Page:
Canadian and US pipelines are a study in contrasts, writes Poten & Partners in a comment piece.
Recently, the Canadian Government announced that they are buying the Trans Mountain pipeline system and its expansion project from current owner Kinder Morgan for Can$4.5 bill. The expansion project, if it goes ahead, is expected to cost an additional Can$7.4 bill.
This lifeline from the Canadian government became necessary after Kinder Morgan strongly considered pulling out of the project.
Its importance is that it is the only Canadian pipeline that moves domestic crude to the country’s coastline for export.
While its capacity is 300,000 barrels per day, some 221,000 barrels per day is allocated to refineries with connections in British Columbia (BC) and Washington State. Only about 80,000 barrels per day is allocated to the Westridge Terminal in Burnaby, BC (near Vancouver), which is only enough to load one Aframax (the maximum vessel size allowed at this facility) per week.
This is only a trickle when compared to Canada’s oil production which, in March 2018, was a near a record 5.2 mill barrels per day, according to the IEA. Even if the expansion project goes ahead, tanker exports will remain relatively small.
Looking back to late 2014/early 2015, the outlook for Canadian production and exports was rosy. Several export pipelines were planned and analysts (including Poten & Partners) were forecasting a significant change in tanker trade flows in the 2017/2018 time-frame.
An overview of the North American pipeline proposals updated by the Canadian Association of Petroleum Producers (CAPP) in September, 2014, showed Keystone XL (+830,000 b/d), Energy East (+1,100,000 b/d), Northern Gateway (+525,000 b/d) and the Trans Mountain Expansion (+590,000 b/d).
These projects combined represented more than 3 mill barrels per day of additional pipeline export capacity for Canadian oil producers, all to be completed before 2019. We are now in the middle of 2018 and none of this new capacity has materialised, Poten said.
Northern Gateway and Energy East have been cancelled, the Keystone XL is still mired in legal problems (even though the Trump administration fast-tracked the State Department approval) and the Trans Mountain Expansion is on life-support.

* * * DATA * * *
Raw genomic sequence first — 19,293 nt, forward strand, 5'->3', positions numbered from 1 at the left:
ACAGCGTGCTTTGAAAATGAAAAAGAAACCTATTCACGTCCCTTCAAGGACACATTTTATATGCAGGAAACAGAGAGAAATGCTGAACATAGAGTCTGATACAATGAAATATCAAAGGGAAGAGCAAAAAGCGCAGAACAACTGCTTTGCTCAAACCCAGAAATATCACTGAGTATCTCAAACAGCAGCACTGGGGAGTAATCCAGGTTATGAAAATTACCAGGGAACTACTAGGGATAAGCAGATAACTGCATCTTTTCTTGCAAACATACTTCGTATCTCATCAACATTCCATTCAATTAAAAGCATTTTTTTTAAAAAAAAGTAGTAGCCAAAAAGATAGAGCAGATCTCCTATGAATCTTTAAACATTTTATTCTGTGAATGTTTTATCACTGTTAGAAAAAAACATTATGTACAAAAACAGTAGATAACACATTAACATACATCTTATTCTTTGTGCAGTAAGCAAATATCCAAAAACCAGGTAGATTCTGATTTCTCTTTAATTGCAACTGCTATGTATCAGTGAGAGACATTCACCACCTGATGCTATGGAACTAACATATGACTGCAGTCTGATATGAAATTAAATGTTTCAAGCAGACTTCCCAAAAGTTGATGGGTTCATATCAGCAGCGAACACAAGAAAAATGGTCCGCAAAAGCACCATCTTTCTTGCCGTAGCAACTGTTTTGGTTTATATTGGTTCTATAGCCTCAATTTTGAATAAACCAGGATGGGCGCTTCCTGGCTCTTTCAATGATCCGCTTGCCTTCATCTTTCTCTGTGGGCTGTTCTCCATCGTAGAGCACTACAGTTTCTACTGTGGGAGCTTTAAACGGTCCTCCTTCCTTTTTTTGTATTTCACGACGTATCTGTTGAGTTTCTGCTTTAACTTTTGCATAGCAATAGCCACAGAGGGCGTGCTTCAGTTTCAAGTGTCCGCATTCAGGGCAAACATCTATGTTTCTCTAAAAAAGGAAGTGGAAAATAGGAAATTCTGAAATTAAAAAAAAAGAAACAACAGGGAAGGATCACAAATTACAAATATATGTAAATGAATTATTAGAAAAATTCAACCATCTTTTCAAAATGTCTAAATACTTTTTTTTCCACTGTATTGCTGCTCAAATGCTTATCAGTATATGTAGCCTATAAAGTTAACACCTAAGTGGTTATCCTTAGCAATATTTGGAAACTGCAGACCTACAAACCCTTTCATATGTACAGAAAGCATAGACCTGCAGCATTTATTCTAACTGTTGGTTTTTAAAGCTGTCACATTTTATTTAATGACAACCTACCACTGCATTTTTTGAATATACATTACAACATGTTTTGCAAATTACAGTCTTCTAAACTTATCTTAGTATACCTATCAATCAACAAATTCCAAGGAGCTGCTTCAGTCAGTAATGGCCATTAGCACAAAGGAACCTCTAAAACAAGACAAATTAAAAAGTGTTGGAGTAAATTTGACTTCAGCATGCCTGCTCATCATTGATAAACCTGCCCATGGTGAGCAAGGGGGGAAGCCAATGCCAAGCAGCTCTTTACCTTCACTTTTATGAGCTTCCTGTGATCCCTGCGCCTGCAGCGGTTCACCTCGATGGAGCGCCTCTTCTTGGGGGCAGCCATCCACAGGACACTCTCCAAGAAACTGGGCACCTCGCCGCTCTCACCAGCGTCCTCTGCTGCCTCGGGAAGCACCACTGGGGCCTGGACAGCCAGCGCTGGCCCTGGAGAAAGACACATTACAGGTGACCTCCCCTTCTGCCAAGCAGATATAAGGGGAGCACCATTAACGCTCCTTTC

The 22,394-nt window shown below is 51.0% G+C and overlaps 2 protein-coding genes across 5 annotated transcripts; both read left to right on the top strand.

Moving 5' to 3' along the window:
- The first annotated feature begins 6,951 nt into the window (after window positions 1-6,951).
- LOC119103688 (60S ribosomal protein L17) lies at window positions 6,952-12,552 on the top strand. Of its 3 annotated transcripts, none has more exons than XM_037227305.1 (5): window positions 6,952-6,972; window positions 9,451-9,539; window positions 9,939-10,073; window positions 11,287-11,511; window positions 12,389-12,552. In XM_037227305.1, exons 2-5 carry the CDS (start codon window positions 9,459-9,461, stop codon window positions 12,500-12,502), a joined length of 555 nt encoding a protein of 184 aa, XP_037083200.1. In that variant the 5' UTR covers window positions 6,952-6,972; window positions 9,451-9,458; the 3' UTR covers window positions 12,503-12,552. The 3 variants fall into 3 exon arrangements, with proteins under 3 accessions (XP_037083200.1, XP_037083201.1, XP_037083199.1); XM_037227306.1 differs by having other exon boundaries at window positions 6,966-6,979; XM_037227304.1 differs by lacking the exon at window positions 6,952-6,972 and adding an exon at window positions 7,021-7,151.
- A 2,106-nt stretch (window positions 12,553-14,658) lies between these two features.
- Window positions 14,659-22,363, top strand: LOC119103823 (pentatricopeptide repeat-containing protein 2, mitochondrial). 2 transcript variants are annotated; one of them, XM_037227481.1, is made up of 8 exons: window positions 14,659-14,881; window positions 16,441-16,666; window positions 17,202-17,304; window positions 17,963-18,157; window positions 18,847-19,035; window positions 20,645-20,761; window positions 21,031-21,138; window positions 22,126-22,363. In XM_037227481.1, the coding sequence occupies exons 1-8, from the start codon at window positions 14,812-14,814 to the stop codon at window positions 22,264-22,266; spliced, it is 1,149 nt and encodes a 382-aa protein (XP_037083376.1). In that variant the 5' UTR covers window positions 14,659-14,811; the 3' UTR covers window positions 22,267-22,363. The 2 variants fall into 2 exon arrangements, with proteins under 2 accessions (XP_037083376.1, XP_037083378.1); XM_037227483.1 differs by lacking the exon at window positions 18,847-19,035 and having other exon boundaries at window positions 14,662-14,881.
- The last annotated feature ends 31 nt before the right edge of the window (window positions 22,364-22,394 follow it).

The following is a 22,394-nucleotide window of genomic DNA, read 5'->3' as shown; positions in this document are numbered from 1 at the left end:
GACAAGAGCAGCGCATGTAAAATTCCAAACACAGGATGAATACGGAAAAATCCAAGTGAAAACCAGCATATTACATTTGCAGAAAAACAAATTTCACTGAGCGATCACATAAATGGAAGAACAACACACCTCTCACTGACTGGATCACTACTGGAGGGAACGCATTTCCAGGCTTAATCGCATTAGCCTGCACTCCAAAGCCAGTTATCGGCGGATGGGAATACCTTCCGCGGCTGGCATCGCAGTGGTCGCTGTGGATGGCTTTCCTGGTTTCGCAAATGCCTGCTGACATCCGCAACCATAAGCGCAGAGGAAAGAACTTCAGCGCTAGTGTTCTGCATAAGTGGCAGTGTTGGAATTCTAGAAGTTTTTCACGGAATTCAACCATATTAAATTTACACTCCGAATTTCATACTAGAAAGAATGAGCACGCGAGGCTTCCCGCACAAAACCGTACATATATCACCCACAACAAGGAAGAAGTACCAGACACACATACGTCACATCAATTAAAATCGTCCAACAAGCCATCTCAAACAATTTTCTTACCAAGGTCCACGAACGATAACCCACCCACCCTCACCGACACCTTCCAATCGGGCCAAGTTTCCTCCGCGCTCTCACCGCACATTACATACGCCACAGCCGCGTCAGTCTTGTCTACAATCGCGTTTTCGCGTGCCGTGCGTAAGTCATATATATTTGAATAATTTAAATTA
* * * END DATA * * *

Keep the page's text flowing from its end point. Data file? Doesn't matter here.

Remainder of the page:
As mentioned, Canada produces about 5.2 mill barrels per day of crude oil (mostly in the Western States) while added to that, Eastern Canadian refiners import another 700-800,000 barrels per day of foreign crude.
Canada only consumes only 2.3 mill barrels per day and almost all of the excess production (around 3.5 mill) currently goes to the US. Since US domestic production is growing rapidly, Canadian crude is facing more competition and the discount to international benchmark prices at which Canada is selling its crude to the US is significant.
This costs Canadian producers an estimated Can$15.6 bill a year. Building some of the proposed export pipelines would have gone a long way to solving this problem, Poten said.
Today, the contrast between Canada and the US is particularly stark. One analyst commented recently: “In Canada, new pipelines are met with red tape. In Texas, they are met with a red carpet.”
While Canadian pipelines are struggling, the opposite situation exists in the south of the US. As a result of the shale boom, in particular in the Permian Basin in Texas, pipeline operators are planning more than 3 mill barrels per day of additional capacity, with 1 mill barrels per day already under construction.
Oil is a global commodity and through the pricing mechanism, it will find a way to get to market. If it cannot be exported directly to Asia or Europe, Canadian crude will continue to move south of the border.
Some of it may even be transported to the US Gulf coast and exported to Asia, Poten concluded.